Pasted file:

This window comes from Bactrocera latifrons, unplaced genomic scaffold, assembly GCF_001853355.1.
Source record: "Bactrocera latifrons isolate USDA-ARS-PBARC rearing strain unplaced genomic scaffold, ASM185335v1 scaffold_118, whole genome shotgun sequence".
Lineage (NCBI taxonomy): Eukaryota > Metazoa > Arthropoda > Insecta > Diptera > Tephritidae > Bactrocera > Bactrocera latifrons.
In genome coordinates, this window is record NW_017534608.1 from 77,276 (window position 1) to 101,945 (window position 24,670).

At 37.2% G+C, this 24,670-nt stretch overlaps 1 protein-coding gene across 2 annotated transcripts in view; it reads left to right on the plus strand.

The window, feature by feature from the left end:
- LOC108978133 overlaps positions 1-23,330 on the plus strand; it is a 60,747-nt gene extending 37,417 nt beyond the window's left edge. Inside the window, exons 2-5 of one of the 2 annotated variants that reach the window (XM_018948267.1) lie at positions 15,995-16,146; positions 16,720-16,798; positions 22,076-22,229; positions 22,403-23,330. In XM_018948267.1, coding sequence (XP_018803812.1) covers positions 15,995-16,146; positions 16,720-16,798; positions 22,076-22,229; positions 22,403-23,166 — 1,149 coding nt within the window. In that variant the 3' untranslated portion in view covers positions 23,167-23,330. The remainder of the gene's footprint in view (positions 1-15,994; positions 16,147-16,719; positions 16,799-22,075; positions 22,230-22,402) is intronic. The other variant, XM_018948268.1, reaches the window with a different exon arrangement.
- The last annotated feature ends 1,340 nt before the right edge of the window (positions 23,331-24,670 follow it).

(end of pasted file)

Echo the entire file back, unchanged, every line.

This window comes from Bactrocera latifrons, unplaced genomic scaffold, assembly GCF_001853355.1.
Source record: "Bactrocera latifrons isolate USDA-ARS-PBARC rearing strain unplaced genomic scaffold, ASM185335v1 scaffold_118, whole genome shotgun sequence".
Lineage (NCBI taxonomy): Eukaryota > Metazoa > Arthropoda > Insecta > Diptera > Tephritidae > Bactrocera > Bactrocera latifrons.
In genome coordinates, this window is record NW_017534608.1 from 77,276 (window position 1) to 101,945 (window position 24,670).

At 37.2% G+C, this 24,670-nt stretch overlaps 1 protein-coding gene across 2 annotated transcripts in view; it reads left to right on the plus strand.

The window, feature by feature from the left end:
- LOC108978133 overlaps positions 1-23,330 on the plus strand; it is a 60,747-nt gene extending 37,417 nt beyond the window's left edge. Inside the window, exons 2-5 of one of the 2 annotated variants that reach the window (XM_018948267.1) lie at positions 15,995-16,146; positions 16,720-16,798; positions 22,076-22,229; positions 22,403-23,330. In XM_018948267.1, coding sequence (XP_018803812.1) covers positions 15,995-16,146; positions 16,720-16,798; positions 22,076-22,229; positions 22,403-23,166 — 1,149 coding nt within the window. In that variant the 3' untranslated portion in view covers positions 23,167-23,330. The remainder of the gene's footprint in view (positions 1-15,994; positions 16,147-16,719; positions 16,799-22,075; positions 22,230-22,402) is intronic. The other variant, XM_018948268.1, reaches the window with a different exon arrangement.
- The last annotated feature ends 1,340 nt before the right edge of the window (positions 23,331-24,670 follow it).